3

To reproduce this issue, please create a 2x2 pixel black image in Microsoft Paint, saved as D:\small.png. Then create a new WinForms app in Visual Studio, with a no-margin PictureBox. Then use the following code:

void f6(Graphics g)
{
    var img = Image.FromFile(@"d:\small3.png");
    var srcRect = new Rectangle(0, 0, img.Width, img.Height);
    int factor = 400;
    var destRect = new Rectangle(0, 0, img.Width * factor, img.Height * factor);
    g.DrawRectangle(new Pen(Color.Blue), destRect);
    g.DrawImage(img, destRect, srcRect, GraphicsUnit.Pixel);
}

void pictureBox1_Paint(object sender, PaintEventArgs e)
{
    f6(e.Graphics);
}

I expect the entire rectangle inside the blue margins be black while the output is as follows:

enter image description here

Why is this happening?


ok, thanks. i din't know about interpolation. now, let's change the code as following:

void f6(Graphics g)
{
    var img = Image.FromFile(@"d:\small3.png");
    var srcRect = new Rectangle(0, 0, img.Width, img.Height);
    int factor = 200;
    var destRect = new Rectangle(0, 0, img.Width * factor, img.Height * factor);
    g.FillRectangle(new SolidBrush(Color.DarkCyan), pictureBox1.ClientRectangle);
    g.InterpolationMode = InterpolationMode.NearestNeighbor;
    g.DrawRectangle(new Pen(Color.Blue), destRect);
    g.DrawImage(img, destRect, srcRect, GraphicsUnit.Pixel);
}

it produces the following result:

Result3

which is still unacceptable. i've tried 60x60 images too. the problem is not because it's a 2x2 image. they produce the same effect. the problem is that why GDI+ decides not to fill the entire destRect with the entire srcRect?! the original problem is that i've a big image tiled in smaller ones. i need adjacent tiles neither overlap nor seam exist between them. in C++, StretchBlt works properly. but it doesn't produce a smooth stretched image.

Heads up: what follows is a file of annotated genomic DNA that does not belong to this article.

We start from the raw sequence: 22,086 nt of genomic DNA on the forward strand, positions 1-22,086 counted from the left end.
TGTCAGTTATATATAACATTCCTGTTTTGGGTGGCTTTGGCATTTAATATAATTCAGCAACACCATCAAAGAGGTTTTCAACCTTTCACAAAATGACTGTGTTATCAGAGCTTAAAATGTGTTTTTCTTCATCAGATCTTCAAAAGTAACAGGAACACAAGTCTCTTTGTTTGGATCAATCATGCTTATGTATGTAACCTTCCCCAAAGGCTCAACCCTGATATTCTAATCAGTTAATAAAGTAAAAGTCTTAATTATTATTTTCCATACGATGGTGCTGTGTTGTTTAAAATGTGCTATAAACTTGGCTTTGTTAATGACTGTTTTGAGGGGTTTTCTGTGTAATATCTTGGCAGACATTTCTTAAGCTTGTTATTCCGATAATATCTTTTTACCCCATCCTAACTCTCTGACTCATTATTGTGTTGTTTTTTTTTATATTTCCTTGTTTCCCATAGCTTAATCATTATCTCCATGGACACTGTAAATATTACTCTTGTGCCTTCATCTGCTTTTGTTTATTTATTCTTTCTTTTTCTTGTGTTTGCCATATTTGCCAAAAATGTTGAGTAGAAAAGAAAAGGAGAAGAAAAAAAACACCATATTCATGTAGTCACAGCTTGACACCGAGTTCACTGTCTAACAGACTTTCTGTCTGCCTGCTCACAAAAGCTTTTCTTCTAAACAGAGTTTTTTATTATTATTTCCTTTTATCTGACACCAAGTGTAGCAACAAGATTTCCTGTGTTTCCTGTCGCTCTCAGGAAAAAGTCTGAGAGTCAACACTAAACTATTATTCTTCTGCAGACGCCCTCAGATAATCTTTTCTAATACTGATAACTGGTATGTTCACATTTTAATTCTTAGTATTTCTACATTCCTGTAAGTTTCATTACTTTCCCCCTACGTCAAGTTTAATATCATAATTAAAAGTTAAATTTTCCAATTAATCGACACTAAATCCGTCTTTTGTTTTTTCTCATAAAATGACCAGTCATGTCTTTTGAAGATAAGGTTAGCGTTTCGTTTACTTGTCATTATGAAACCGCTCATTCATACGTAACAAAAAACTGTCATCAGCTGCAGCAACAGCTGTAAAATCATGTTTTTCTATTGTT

• 1
    I've merged your follow-up post as an edit on this question – Marc Gravell Apr 11 '12 at 7:38
5

GDI+'s definition of the source rectangle is a bit odd.

(0,0) in the source image is actually the center of the upper-left pixel in the image. (width-1,height-1) is the center of the lower-right pixel in the image.

That means that the upper-left pixel is the rectangle from (-0.5,-0.5) to (0.5,0.5), and the lower-right pixel is the rectangle from (width-1.5,height-1.5) to (width-0.5,height-0.5). Thus, your source rectangle is actually outside the image by 0.5 pixels to the right and bottom.

So, you actually need a source rectangle of (-0.5, -0.5, img.Width, img.Height).

I guess you can also try setting PixelOffsetMode as Hans suggests. That would actually make sense of the behavior, but I wouldn't have expected it to apply to source rectangles.

| improve this answer | |
  • wow, that's it. thank you very much. this is exactly the answer i was looking for. :) – hamidi Apr 12 '12 at 7:35
  • Why is GDI like this? – jjxtra Jan 21 '14 at 5:02
  • @jjxtra I read somewhere that it helped with rotation transforms. – user1881400 Apr 3 '16 at 4:12
4

Looks like the image was resized using bicubic interpolation. The normal Bicubic sizing algorithm normally requires 16 pixels to interpolate one, but you only have 4 in the image, so the remaining 12 pixels are never set, staying white.

Try changing the resizing method to nearest-neighbor. This is done by setting the InterpolationMode property of your Graphics object g to InterpolationMode.NearestNeighbor:

void f6(Graphics g) 
{ 
    var img = Image.FromFile(@"d:\small3.png"); 
    var srcRect = new Rectangle(0, 0, img.Width, img.Height); 
    int factor = 400; 
    var destRect = new Rectangle(0, 0, img.Width * factor, img.Height * factor);
    g.ImterpolatonMode = InterpolationMode.NearestNeighbor;
    g.DrawRectangle(new Pen(Color.Blue), destRect); 
    g.DrawImage(img, destRect, srcRect, GraphicsUnit.Pixel); 
} 
| improve this answer | |
  • 3
    Set the PixelOffsetMode to Half. – Hans Passant Apr 11 '12 at 9:00

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